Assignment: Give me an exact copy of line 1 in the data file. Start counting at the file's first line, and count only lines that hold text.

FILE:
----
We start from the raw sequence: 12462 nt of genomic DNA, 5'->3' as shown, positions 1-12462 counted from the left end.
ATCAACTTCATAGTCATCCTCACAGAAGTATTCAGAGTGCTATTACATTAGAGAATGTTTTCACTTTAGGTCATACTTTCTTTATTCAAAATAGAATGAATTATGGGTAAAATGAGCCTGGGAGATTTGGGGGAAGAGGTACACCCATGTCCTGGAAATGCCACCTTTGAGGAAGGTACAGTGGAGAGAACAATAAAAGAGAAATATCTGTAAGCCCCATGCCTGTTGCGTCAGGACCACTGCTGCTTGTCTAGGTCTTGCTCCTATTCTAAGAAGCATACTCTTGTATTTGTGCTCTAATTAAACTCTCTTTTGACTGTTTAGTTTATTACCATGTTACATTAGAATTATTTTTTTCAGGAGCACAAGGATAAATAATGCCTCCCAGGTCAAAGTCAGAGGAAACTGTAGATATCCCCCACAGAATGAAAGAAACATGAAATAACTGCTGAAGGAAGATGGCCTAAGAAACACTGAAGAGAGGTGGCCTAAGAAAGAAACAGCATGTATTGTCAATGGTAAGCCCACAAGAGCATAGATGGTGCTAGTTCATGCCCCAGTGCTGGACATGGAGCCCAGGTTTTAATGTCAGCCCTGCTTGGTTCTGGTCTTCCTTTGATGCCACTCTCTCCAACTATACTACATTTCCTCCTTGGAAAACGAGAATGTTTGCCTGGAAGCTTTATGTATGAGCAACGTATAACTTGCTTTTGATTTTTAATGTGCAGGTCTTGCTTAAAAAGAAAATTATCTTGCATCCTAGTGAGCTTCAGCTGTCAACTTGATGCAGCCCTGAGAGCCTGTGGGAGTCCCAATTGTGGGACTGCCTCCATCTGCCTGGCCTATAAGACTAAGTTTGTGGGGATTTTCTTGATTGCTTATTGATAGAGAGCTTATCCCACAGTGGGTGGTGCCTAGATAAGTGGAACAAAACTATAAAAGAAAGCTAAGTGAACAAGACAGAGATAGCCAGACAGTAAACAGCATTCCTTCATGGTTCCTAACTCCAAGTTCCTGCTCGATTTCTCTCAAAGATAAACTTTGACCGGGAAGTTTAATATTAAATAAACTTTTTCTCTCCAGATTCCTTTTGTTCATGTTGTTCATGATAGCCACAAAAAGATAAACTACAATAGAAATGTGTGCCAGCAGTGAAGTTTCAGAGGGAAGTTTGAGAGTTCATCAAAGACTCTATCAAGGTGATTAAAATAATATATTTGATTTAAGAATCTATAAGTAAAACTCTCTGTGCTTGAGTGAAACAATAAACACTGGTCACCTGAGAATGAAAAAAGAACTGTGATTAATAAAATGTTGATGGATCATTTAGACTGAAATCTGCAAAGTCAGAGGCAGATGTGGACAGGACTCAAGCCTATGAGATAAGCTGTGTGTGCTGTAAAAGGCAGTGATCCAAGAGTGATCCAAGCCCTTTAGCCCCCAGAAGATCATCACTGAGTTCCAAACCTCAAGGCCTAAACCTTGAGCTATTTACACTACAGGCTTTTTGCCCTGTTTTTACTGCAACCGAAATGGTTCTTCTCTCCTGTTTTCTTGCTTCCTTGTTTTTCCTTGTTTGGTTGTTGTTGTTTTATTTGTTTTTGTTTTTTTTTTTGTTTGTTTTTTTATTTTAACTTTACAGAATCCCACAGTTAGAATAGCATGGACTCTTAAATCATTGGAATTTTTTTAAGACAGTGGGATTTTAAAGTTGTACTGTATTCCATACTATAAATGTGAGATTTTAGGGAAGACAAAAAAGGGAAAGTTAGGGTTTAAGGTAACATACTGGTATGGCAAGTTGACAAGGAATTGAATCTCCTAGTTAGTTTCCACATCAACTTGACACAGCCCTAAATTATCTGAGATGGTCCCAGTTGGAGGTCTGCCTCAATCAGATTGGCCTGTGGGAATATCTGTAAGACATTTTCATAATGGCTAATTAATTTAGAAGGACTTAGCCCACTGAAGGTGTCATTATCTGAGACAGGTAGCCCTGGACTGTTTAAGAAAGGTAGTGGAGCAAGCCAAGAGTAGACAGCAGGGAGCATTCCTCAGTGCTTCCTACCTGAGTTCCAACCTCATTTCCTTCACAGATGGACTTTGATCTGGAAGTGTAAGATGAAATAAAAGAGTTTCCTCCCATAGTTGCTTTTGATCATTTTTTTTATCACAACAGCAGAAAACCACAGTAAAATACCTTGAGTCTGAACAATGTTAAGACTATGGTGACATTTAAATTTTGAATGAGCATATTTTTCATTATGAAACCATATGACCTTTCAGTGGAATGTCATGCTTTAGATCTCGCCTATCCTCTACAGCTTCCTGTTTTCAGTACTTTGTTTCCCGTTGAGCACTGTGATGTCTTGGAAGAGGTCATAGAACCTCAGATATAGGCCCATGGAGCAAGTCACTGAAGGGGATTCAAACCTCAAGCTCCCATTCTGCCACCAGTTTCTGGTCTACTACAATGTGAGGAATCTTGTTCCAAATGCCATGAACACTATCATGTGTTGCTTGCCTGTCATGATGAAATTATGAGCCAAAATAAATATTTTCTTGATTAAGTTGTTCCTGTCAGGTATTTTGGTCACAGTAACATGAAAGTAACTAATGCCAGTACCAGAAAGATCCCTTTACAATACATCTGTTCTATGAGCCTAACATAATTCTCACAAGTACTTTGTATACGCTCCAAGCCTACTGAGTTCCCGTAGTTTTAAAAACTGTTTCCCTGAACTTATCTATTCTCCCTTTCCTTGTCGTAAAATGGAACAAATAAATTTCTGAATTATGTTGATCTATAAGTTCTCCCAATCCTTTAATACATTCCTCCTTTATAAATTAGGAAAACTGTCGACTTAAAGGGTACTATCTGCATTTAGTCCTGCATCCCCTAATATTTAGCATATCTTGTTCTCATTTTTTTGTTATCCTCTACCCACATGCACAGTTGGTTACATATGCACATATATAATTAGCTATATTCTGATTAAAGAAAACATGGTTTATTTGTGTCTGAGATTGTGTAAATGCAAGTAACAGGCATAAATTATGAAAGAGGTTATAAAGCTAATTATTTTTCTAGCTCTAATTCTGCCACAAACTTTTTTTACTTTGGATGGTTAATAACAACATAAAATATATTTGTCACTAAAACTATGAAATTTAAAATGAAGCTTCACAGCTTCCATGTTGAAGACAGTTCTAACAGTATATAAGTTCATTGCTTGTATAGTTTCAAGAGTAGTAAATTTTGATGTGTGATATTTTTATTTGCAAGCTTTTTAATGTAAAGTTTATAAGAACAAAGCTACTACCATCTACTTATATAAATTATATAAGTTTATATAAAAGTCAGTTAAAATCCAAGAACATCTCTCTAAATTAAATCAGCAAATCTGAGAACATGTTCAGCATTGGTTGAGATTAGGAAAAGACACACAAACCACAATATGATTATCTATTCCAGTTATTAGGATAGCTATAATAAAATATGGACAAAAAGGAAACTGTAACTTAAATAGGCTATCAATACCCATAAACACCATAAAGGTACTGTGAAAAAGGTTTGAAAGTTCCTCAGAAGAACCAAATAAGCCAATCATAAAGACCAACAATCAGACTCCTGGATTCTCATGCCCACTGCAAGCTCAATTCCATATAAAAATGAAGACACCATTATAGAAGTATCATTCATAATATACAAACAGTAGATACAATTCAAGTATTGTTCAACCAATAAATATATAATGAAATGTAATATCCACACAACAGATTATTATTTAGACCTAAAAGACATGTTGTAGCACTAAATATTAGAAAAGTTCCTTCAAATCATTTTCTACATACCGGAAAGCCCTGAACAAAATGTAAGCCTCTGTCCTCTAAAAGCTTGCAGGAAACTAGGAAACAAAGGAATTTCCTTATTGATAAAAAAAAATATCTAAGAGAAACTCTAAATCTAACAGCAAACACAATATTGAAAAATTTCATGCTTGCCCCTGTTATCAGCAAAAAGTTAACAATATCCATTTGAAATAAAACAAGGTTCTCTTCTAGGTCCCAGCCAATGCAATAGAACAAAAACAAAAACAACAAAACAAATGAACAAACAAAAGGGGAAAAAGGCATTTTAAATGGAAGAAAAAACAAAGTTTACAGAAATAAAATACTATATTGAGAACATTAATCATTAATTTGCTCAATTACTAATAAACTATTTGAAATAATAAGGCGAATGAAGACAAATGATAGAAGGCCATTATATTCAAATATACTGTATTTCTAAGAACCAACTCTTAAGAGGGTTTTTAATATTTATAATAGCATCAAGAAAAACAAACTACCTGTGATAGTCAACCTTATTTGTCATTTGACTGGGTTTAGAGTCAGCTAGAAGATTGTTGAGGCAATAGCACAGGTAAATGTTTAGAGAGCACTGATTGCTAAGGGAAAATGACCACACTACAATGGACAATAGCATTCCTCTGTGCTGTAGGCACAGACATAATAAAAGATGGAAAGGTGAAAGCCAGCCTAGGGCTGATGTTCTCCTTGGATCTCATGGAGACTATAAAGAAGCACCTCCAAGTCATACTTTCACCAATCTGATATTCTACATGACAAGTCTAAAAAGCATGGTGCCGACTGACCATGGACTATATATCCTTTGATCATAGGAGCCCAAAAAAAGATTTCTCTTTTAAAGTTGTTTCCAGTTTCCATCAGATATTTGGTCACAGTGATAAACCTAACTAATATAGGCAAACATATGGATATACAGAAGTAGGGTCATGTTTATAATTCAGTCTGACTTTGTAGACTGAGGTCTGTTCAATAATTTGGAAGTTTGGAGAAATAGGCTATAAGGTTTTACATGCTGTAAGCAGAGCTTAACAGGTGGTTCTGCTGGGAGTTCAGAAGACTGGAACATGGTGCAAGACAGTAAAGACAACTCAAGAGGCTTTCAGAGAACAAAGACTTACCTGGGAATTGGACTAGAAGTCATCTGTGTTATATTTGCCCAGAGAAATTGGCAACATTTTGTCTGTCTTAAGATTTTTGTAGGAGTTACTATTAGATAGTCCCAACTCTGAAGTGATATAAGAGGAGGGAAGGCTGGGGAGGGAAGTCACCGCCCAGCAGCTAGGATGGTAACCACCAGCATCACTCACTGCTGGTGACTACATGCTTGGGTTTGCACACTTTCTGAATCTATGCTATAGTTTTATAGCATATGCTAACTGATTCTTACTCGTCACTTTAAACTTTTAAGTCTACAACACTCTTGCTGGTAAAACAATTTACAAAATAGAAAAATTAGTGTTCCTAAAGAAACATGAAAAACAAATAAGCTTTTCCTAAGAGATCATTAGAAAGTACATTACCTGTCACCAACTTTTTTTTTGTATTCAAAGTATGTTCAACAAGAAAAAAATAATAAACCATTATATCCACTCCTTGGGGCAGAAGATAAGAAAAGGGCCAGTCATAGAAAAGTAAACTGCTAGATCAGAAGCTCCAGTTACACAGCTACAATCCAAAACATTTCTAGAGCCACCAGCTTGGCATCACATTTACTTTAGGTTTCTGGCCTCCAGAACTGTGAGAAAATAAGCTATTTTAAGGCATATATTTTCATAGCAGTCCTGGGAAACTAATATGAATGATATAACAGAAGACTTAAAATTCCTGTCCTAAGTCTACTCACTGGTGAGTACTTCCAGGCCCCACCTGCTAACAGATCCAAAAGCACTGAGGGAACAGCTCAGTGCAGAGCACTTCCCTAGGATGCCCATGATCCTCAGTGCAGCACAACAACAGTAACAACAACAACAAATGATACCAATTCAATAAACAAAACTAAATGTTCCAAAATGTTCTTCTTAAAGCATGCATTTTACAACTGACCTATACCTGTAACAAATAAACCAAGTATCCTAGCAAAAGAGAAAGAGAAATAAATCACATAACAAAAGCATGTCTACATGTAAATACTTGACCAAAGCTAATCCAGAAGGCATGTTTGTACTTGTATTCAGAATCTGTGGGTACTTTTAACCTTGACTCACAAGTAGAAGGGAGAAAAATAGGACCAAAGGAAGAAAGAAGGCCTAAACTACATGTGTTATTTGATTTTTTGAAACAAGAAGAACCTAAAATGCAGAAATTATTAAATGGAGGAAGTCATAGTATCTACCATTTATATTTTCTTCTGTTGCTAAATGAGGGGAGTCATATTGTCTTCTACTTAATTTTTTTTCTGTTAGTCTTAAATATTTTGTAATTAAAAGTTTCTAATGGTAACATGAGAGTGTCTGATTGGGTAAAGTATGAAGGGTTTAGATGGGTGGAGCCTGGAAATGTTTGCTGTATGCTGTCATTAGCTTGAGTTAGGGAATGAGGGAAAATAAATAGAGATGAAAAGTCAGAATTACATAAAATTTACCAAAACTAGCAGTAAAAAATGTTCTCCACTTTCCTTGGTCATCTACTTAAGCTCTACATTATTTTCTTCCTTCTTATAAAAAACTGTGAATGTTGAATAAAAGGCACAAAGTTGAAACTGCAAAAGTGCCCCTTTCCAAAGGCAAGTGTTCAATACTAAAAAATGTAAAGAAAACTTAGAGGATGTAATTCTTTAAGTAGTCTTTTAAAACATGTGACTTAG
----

We start from the raw sequence: 12462 nt of genomic DNA, 5'->3' as shown, positions 1-12462 counted from the left end.